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You practically need an advanced degree in physics to fully comprehend the convoluted physical machinations depicted in Upside Down, Juan Solanas’ dizzyingly loopy sci-fi romance. Depicting the Romeo and Juliet-style romance between lovers from twin planets with opposite gravitational pulls, this head-scratcher boasts visual imagination to spare even as its logistical complexities and heavy-handed symbolism ultimately prove off-putting.
The lovers — none so subtly named Adam (Jim Sturgess) and Eden (Kirsten Dunst) — first meet as children who manage to forge a spiritual connection even if they’re literally upside down from each other. Unfortunately, contact between the inhabitants of the two worlds is strictly forbidden by the dominant one, Up Top, which exploits the resources of its neighbor planet, Down Below. Connecting the two worlds is a massive tower owned by an exploitative megacorporation named — what else? — TransWorld.
Ten years after their initial encounter, which ended with Eden apparently falling to her death, Adam is a lowly scientist working at TransWorld who has managed to invent an anti-aging cream made from the pollen of pink bees (really). He suddenly comes across the now grown-up Eden, who has no recollection of him thanks to a case of amnesia from her fall.
So he sets out to woo her all over again, a task made more complicated by the fact that the only way he can enter her world is to don gravity-defying anti-matter that inconveniently bursts into flame after a short time.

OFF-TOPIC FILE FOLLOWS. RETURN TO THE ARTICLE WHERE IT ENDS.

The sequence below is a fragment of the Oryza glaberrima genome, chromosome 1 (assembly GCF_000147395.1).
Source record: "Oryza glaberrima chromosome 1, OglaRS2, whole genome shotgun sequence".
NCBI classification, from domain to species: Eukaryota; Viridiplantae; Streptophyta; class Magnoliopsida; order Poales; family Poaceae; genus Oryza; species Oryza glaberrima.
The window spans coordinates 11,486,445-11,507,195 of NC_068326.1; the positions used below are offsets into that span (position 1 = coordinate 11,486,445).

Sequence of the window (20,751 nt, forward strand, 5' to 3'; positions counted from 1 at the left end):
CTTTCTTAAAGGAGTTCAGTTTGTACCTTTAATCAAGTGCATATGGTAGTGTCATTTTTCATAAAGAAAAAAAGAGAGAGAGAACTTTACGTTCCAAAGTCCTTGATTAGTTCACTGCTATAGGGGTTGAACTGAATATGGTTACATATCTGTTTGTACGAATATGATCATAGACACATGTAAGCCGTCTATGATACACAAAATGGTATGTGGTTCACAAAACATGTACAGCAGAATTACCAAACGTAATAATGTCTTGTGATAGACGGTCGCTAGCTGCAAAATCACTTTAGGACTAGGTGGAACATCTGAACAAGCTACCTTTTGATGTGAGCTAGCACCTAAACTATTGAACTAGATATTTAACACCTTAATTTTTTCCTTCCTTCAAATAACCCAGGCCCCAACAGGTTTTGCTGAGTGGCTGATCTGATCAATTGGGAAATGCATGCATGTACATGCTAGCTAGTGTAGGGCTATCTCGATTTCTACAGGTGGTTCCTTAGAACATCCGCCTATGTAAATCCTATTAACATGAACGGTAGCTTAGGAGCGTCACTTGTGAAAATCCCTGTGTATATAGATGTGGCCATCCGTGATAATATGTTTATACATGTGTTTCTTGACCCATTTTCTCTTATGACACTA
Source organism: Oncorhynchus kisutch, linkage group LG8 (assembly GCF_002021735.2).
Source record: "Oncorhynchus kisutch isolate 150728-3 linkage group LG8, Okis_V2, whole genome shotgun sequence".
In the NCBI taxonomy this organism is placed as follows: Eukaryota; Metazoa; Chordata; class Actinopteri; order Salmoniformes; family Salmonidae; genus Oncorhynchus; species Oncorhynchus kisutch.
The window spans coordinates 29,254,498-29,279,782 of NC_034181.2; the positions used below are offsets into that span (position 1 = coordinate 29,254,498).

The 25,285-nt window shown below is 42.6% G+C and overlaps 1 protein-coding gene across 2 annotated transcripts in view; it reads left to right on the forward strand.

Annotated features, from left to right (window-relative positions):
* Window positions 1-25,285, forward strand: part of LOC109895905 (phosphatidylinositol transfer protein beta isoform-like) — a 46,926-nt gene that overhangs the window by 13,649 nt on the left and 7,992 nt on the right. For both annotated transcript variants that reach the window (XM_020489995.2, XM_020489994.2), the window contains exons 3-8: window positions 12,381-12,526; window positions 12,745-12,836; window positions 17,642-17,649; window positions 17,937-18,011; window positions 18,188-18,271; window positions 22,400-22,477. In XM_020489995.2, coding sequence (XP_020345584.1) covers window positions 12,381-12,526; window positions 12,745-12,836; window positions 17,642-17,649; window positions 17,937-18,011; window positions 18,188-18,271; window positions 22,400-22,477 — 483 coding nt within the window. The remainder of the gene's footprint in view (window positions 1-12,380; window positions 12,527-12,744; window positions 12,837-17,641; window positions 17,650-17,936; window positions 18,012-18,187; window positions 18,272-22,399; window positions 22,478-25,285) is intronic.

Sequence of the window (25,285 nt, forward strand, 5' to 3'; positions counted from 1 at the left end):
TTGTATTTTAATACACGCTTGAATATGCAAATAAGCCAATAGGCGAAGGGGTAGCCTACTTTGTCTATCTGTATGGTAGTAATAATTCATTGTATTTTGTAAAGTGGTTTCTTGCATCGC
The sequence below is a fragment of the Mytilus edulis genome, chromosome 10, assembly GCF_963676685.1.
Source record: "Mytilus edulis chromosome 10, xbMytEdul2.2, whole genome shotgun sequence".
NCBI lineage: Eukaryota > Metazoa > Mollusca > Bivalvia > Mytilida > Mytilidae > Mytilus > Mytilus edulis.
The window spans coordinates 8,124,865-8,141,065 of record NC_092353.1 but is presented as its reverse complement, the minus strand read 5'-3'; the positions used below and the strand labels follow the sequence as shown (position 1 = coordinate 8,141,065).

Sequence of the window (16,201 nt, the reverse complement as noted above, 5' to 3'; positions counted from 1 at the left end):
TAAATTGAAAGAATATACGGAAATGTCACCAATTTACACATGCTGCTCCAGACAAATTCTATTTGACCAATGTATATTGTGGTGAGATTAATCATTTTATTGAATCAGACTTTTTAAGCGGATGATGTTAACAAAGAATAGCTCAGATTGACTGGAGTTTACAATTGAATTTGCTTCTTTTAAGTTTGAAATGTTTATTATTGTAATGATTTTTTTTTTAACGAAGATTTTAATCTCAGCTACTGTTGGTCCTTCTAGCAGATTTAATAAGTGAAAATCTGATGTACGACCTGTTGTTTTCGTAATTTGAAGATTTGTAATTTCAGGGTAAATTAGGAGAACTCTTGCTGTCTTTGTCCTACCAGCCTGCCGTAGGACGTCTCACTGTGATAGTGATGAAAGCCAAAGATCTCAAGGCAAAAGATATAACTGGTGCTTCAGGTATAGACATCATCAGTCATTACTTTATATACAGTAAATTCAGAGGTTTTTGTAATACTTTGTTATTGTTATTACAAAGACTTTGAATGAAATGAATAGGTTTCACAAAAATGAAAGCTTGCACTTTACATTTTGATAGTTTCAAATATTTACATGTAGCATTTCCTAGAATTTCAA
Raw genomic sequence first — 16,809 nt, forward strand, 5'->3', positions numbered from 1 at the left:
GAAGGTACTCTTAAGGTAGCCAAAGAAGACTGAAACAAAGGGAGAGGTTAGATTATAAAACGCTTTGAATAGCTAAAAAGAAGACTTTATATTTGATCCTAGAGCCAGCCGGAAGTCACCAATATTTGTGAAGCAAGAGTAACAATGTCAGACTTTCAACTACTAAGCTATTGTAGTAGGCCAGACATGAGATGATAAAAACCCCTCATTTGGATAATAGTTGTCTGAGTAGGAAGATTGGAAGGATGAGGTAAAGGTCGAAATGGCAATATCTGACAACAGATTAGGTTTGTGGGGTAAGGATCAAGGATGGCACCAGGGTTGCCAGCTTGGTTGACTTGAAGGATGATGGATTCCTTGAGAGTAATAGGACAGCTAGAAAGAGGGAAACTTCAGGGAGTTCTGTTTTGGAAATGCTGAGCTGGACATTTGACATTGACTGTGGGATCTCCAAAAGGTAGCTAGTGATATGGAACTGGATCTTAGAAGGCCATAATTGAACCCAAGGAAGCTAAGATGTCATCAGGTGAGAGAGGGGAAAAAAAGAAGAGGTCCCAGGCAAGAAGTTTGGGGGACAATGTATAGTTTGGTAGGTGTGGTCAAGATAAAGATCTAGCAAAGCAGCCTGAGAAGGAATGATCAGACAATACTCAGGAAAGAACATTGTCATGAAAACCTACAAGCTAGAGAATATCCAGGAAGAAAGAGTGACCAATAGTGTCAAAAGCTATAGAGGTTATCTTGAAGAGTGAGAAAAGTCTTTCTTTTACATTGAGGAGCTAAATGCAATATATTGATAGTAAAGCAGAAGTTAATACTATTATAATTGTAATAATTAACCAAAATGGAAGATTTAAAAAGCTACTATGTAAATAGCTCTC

If you’ve managed to follow all of this so far, then you indeed might enjoy the undeniably clever otherworldly setup for what otherwise is a fairly pedestrian love story. The writer-director produces many impressively striking images, many of them without the benefit of CGI effects, to render his fantastical setting. Particularly impressive is a virtuoso set piece involving a flaming Adam desperately propelling himself into an upside down body of water.
But despite their dual-worlds environment, the central characters ultimately are too one-dimensional to sustain our interest. Sturgess overplays the puppy-dog charm, while Dunst wears her natural radiance like a comfortable overcoat.
The film does manage to spring to life with every appearance by Timothy Spall as Adam’s friendly but ill-fated co-worker. The veteran British actor delivers a wonderfully ebullient and moving turn that lends a genuine humanity to the otherwise overly contrived and mechanistic proceedings.
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